"I also love Charlotte Tilbury products. After the Cannes Film Festival, I was invited into her bedroom to try on different makeup and it was one of the most exciting hours of my life.

"She looked at me and said 'you, you Dolce Vita' and gave me all the products from her Dolce Vita collection [now called The Bella Sophia collection]. I've narrowed it down to her Pillow Talk Push-Up Lashes Mascara, £25, and her brilliant Filmstar Bronze & Glow, £49. Her Rock 'n' Kohl Eyeliner Pencils, £21 each, are wonderful, too. I'm very careless about putting on eyeliner but I find these quite easy to deal with. I use Barbarella Brown and Midnight Blue which weirdly brings out the colour of my green eyes.

"A stylist friend of mine once told me Demi Moore is never without a tint on her cheeks so I started using Benefit Benetint Lip Stain and Liquid Blush Tint, £16, that gives me a flush as if I've been up to something naughty; like I'm still alive.

"Lipstick doesn't really work for me unless I've got loads of eye makeup on but my best friend bought me Dior Addict Lip Maximizer in Pink, £30, and it's lovely for plumping your lips a bit as they become thinner.

"I also wear Trinny London BFF Skin Perfector SPF30 in Light, £39, every day. I think Trinny [Woodall] is fabulously inspiring, I love her. That's the only product I use with SPF in it unless I'm on holiday. I wish I'd been more careful with sun protection when I was younger because I have sun damage all over my body – my tan is just made up of freckles joining up. But I was young and foolish."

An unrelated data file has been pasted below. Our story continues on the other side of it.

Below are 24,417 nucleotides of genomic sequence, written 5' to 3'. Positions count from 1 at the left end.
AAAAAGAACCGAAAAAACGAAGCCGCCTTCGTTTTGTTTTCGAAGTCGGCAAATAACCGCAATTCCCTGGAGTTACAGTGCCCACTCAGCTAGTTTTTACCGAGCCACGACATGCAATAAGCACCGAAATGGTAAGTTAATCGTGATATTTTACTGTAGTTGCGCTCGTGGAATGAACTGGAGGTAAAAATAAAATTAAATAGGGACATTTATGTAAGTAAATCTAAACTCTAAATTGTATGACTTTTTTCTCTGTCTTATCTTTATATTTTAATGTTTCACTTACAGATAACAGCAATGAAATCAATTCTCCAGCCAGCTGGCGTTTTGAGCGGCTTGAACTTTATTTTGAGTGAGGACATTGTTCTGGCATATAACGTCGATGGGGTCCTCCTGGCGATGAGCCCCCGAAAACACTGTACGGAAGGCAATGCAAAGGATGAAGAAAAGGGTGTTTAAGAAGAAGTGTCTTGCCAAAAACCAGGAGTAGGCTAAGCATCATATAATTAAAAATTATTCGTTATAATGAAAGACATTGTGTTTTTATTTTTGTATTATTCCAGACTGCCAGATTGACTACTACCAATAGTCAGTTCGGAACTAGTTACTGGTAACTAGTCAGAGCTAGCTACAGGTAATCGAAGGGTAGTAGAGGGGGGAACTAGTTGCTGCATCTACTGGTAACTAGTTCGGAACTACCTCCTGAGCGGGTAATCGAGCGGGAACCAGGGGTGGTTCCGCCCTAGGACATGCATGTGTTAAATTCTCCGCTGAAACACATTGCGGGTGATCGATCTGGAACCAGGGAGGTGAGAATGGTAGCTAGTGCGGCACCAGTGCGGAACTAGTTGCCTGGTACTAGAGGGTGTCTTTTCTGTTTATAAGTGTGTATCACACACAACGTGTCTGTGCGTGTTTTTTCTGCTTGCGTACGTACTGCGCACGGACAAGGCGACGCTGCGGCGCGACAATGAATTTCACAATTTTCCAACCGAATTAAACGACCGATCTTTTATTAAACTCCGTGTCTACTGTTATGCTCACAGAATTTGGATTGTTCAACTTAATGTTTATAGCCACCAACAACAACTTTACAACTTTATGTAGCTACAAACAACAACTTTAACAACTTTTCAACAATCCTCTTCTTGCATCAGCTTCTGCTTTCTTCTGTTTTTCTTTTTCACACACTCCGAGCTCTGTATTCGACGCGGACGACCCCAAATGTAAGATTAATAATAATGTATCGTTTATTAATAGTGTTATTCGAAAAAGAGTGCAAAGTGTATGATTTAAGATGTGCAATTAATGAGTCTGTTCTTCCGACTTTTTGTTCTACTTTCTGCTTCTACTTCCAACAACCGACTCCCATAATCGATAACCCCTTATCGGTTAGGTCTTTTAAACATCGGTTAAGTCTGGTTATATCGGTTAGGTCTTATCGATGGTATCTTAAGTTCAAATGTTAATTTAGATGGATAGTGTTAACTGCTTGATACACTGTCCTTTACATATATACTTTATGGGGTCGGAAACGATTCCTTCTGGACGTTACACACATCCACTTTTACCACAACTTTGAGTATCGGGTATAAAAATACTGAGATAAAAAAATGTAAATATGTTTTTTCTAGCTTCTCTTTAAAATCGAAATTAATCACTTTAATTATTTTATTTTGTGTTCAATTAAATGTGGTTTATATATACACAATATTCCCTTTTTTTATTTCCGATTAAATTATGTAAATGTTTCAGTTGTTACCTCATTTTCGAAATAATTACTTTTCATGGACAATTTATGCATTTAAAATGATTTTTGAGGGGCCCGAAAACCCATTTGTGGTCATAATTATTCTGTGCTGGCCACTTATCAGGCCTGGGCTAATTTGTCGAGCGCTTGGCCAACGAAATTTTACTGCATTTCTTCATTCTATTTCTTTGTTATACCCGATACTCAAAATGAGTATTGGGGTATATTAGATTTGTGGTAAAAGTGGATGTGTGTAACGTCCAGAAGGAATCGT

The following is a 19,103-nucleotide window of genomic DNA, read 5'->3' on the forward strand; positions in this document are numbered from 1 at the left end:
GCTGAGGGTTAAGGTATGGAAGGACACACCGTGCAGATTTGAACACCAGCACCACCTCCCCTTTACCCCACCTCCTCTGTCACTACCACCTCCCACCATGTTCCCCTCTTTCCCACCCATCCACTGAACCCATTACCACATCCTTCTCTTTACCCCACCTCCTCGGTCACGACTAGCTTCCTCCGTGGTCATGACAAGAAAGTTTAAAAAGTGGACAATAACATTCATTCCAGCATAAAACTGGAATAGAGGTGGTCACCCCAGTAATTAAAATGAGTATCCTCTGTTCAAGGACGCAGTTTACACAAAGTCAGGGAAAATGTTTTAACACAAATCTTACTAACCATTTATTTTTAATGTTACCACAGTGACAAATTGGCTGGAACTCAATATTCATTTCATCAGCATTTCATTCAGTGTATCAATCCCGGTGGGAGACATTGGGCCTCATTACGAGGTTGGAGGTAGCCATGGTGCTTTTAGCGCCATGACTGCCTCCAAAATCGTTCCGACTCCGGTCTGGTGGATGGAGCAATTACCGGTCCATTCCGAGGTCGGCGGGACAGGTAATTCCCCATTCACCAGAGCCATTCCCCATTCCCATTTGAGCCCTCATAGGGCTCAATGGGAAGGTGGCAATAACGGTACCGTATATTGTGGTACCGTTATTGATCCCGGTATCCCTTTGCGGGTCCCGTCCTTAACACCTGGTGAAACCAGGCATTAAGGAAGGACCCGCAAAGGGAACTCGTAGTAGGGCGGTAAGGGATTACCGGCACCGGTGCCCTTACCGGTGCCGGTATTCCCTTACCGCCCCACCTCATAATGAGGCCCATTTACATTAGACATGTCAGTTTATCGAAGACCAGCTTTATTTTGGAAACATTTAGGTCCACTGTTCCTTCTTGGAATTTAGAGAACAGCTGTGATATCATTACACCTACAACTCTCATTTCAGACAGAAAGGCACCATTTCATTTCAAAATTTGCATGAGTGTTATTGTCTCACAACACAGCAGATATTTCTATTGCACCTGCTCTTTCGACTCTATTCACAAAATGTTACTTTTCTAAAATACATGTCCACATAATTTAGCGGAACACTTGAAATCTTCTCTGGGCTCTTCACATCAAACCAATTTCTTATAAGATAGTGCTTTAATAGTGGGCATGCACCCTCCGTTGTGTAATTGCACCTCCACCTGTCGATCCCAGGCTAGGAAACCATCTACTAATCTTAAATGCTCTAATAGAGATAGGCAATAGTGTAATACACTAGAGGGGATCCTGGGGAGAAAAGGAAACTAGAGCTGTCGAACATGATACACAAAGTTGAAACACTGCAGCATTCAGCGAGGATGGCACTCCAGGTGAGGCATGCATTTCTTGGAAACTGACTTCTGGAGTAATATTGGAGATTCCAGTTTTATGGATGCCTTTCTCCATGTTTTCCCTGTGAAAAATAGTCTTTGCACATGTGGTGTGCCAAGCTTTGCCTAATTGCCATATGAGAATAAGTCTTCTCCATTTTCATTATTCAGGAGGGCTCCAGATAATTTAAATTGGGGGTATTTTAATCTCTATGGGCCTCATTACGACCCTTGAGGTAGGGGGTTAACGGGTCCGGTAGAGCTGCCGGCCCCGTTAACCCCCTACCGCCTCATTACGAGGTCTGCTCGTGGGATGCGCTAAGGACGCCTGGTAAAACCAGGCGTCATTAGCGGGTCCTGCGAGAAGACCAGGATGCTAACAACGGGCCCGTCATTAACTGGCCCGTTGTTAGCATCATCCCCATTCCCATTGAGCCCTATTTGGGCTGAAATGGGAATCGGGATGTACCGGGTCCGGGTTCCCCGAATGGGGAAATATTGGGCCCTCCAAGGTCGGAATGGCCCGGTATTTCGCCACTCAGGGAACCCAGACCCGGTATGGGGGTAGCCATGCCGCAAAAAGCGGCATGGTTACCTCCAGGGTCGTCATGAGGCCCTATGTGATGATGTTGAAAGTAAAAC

Dry skin rituals

"After the age of 50, I noticed a definite drop in my face's smoothness and an increase in pigmentation but, most of all, thinning skin all over my body. In the spirit of full confession, I've had twice-annual anti-wrinkle injections for the deep frown lines developing between my brows, and I once had a treatment called the Six Point Lift, by Dr Dray.

"But I'm mainly a sucker for a good face cream – a habit inherited from my mum; even when we had no money for shopping as a child, she would always have one. I like Elixseri Rescue Diver Hydrating and Cell Plumping Serum, £85, which really helps smooth my skin. It drinks it up. I'd rather sell my car than be without that.